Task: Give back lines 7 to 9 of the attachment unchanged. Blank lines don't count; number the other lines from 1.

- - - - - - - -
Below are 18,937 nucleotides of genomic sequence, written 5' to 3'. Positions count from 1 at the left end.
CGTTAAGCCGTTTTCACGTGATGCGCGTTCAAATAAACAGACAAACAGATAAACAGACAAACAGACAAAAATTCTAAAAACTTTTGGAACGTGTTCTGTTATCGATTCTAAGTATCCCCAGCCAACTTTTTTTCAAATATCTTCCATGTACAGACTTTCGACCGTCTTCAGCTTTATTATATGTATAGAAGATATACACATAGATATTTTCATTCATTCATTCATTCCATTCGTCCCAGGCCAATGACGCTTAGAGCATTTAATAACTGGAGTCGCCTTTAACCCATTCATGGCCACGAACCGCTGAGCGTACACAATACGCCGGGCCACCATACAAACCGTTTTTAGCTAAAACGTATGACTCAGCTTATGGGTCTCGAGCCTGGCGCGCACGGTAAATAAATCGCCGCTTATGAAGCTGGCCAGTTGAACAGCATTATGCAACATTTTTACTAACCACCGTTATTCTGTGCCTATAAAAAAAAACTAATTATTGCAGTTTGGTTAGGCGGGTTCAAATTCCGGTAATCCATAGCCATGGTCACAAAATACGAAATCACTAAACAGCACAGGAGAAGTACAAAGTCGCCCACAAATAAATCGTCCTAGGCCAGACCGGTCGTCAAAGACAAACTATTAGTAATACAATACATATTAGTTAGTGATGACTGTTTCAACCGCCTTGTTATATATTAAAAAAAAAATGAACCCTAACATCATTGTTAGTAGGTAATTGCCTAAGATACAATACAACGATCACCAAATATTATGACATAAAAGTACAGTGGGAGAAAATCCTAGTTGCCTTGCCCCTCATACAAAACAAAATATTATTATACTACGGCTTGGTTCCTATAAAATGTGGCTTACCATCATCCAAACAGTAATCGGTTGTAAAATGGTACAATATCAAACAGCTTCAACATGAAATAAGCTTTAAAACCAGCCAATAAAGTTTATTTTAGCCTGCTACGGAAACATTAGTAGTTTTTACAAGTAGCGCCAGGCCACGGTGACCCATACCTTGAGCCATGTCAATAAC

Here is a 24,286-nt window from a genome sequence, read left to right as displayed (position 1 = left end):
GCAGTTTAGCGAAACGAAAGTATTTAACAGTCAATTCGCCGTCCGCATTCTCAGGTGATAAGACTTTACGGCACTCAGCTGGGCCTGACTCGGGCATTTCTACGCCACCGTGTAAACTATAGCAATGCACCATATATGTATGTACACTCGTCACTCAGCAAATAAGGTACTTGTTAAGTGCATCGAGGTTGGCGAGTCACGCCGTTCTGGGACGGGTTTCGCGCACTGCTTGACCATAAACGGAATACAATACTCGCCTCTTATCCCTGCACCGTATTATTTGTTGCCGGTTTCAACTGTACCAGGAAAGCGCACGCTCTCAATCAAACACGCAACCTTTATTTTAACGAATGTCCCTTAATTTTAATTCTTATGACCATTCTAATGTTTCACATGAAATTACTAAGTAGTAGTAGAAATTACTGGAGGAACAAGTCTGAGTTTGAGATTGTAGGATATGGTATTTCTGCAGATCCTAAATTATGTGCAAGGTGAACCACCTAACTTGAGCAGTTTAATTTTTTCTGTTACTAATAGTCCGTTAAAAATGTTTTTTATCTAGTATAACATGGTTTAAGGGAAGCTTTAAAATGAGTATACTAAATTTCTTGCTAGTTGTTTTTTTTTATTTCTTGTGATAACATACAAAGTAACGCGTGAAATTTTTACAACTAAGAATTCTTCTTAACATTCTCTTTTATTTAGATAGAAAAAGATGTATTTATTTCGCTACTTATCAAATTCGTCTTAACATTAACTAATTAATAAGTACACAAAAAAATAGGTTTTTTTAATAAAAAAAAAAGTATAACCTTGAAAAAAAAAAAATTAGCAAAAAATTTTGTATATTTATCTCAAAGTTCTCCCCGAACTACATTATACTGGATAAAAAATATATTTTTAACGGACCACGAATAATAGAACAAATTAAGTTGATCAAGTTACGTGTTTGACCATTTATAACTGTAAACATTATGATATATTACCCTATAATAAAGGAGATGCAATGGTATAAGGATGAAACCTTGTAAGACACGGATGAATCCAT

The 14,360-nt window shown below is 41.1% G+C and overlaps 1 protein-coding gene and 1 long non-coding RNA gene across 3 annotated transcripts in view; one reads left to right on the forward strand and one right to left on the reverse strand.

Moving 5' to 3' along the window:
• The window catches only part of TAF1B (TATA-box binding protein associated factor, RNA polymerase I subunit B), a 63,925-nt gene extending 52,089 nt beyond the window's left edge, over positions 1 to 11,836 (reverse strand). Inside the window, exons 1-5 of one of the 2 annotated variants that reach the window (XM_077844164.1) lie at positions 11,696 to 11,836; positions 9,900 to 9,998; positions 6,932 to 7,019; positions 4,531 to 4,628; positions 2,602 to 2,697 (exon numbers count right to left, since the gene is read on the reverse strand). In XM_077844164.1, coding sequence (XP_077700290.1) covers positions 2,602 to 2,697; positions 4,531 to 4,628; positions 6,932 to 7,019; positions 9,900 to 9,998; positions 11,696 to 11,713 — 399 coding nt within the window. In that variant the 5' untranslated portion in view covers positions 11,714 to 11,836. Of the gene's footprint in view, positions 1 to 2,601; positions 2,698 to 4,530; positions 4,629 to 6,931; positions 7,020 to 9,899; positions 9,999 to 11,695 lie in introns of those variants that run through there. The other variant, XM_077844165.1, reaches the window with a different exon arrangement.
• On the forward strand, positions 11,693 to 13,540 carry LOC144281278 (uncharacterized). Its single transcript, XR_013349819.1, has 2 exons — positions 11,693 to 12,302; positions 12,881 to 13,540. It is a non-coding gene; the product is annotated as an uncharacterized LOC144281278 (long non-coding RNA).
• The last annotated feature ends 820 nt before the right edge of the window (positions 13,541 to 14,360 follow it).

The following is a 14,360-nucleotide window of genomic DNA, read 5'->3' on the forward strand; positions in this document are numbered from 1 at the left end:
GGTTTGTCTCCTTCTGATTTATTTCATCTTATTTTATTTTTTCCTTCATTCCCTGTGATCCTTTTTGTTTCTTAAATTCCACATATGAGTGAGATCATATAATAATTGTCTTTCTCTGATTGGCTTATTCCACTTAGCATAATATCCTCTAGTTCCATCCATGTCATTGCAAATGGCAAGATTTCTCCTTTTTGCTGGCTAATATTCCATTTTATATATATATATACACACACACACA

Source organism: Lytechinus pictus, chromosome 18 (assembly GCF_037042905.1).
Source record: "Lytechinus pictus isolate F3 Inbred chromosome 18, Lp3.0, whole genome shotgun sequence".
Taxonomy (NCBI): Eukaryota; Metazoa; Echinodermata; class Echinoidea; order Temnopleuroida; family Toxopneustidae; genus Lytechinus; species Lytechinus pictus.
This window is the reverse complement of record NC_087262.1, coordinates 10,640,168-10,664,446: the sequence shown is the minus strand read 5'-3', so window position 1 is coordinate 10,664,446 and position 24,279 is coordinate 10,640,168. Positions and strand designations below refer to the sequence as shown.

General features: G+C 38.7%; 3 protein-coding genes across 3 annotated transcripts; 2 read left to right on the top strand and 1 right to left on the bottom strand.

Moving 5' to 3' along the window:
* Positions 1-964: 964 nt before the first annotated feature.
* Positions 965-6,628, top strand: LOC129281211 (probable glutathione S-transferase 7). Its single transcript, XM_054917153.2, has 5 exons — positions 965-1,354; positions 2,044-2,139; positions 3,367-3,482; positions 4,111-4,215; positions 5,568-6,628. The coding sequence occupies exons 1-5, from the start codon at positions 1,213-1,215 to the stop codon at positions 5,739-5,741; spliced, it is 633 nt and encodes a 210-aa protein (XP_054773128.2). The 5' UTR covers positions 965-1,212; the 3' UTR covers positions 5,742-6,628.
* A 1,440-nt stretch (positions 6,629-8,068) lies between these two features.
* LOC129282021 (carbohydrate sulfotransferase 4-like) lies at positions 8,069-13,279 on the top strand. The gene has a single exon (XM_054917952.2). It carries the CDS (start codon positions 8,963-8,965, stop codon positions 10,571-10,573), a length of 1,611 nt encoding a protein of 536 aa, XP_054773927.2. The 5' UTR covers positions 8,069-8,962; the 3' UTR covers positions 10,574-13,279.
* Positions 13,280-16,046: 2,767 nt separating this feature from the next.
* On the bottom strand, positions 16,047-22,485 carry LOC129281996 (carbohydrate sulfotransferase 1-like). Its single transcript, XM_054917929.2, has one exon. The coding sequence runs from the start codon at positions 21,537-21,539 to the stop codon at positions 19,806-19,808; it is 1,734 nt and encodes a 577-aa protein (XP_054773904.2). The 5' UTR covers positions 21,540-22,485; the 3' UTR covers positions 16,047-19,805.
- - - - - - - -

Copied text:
• The window catches only part of TAF1B (TATA-box binding protein associated factor, RNA polymerase I subunit B), a 63,925-nt gene extending 52,089 nt beyond the window's left edge, over positions 1 to 11,836 (reverse strand). Inside the window, exons 1-5 of one of the 2 annotated variants that reach the window (XM_077844164.1) lie at positions 11,696 to 11,836; positions 9,900 to 9,998; positions 6,932 to 7,019; positions 4,531 to 4,628; positions 2,602 to 2,697 (exon numbers count right to left, since the gene is read on the reverse strand). In XM_077844164.1, coding sequence (XP_077700290.1) covers positions 2,602 to 2,697; positions 4,531 to 4,628; positions 6,932 to 7,019; positions 9,900 to 9,998; positions 11,696 to 11,713 — 399 coding nt within the window. In that variant the 5' untranslated portion in view covers positions 11,714 to 11,836. Of the gene's footprint in view, positions 1 to 2,601; positions 2,698 to 4,530; positions 4,629 to 6,931; positions 7,020 to 9,899; positions 9,999 to 11,695 lie in introns of those variants that run through there. The other variant, XM_077844165.1, reaches the window with a different exon arrangement.
• On the forward strand, positions 11,693 to 13,540 carry LOC144281278 (uncharacterized). Its single transcript, XR_013349819.1, has 2 exons — positions 11,693 to 12,302; positions 12,881 to 13,540. It is a non-coding gene; the product is annotated as an uncharacterized LOC144281278 (long non-coding RNA).
• The last annotated feature ends 820 nt before the right edge of the window (positions 13,541 to 14,360 follow it).